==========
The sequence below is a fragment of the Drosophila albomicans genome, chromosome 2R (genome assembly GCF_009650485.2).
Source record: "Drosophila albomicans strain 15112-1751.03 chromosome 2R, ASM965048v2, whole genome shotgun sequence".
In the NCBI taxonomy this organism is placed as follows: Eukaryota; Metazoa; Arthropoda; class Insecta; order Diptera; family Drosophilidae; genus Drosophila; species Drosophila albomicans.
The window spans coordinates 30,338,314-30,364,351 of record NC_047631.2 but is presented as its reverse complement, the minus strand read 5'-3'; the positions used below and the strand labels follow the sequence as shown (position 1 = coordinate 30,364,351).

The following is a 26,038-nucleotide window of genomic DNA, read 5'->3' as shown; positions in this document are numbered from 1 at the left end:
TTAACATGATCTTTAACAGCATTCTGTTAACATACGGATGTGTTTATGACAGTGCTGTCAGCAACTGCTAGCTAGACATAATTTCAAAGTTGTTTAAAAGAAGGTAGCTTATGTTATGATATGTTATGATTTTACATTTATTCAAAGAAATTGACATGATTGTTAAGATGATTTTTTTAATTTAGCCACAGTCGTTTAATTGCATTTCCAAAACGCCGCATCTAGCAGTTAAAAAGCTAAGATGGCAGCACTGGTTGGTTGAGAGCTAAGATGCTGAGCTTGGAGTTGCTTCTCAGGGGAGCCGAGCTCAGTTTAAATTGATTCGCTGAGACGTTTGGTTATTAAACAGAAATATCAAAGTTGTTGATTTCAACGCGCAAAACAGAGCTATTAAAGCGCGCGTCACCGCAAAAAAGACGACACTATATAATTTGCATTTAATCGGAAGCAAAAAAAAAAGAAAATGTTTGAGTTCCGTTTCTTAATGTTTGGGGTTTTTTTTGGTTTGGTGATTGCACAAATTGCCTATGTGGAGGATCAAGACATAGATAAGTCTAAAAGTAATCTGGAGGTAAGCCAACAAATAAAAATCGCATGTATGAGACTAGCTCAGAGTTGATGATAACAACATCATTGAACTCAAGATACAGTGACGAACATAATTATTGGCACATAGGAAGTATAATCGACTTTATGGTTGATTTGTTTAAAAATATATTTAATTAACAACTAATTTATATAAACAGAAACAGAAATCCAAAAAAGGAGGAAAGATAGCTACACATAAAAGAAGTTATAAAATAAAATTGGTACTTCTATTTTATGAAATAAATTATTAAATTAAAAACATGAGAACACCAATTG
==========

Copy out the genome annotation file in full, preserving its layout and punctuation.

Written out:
The sequence below is a fragment of the Drosophila albomicans genome, chromosome 2R (genome assembly GCF_009650485.2).
Source record: "Drosophila albomicans strain 15112-1751.03 chromosome 2R, ASM965048v2, whole genome shotgun sequence".
In the NCBI taxonomy this organism is placed as follows: Eukaryota; Metazoa; Arthropoda; class Insecta; order Diptera; family Drosophilidae; genus Drosophila; species Drosophila albomicans.
The window spans coordinates 30,338,314-30,364,351 of record NC_047631.2 but is presented as its reverse complement, the minus strand read 5'-3'; the positions used below and the strand labels follow the sequence as shown (position 1 = coordinate 30,364,351).

The following is a 26,038-nucleotide window of genomic DNA, read 5'->3' as shown; positions in this document are numbered from 1 at the left end:
TTAACATGATCTTTAACAGCATTCTGTTAACATACGGATGTGTTTATGACAGTGCTGTCAGCAACTGCTAGCTAGACATAATTTCAAAGTTGTTTAAAAGAAGGTAGCTTATGTTATGATATGTTATGATTTTACATTTATTCAAAGAAATTGACATGATTGTTAAGATGATTTTTTTAATTTAGCCACAGTCGTTTAATTGCATTTCCAAAACGCCGCATCTAGCAGTTAAAAAGCTAAGATGGCAGCACTGGTTGGTTGAGAGCTAAGATGCTGAGCTTGGAGTTGCTTCTCAGGGGAGCCGAGCTCAGTTTAAATTGATTCGCTGAGACGTTTGGTTATTAAACAGAAATATCAAAGTTGTTGATTTCAACGCGCAAAACAGAGCTATTAAAGCGCGCGTCACCGCAAAAAAGACGACACTATATAATTTGCATTTAATCGGAAGCAAAAAAAAAAGAAAATGTTTGAGTTCCGTTTCTTAATGTTTGGGGTTTTTTTTGGTTTGGTGATTGCACAAATTGCCTATGTGGAGGATCAAGACATAGATAAGTCTAAAAGTAATCTGGAGGTAAGCCAACAAATAAAAATCGCATGTATGAGACTAGCTCAGAGTTGATGATAACAACATCATTGAACTCAAGATACAGTGACGAACATAATTATTGGCACATAGGAAGTATAATCGACTTTATGGTTGATTTGTTTAAAAATATATTTAATTAACAACTAATTTATATAAACAGAAACAGAAATCCAAAAAAGGAGGAAAGATAGCTACACATAAAAGAAGTTATAAAATAAAATTGGTACTTCTATTTTATGAAATAAATTATTAAATTAAAAACATGAGAACACCAATTG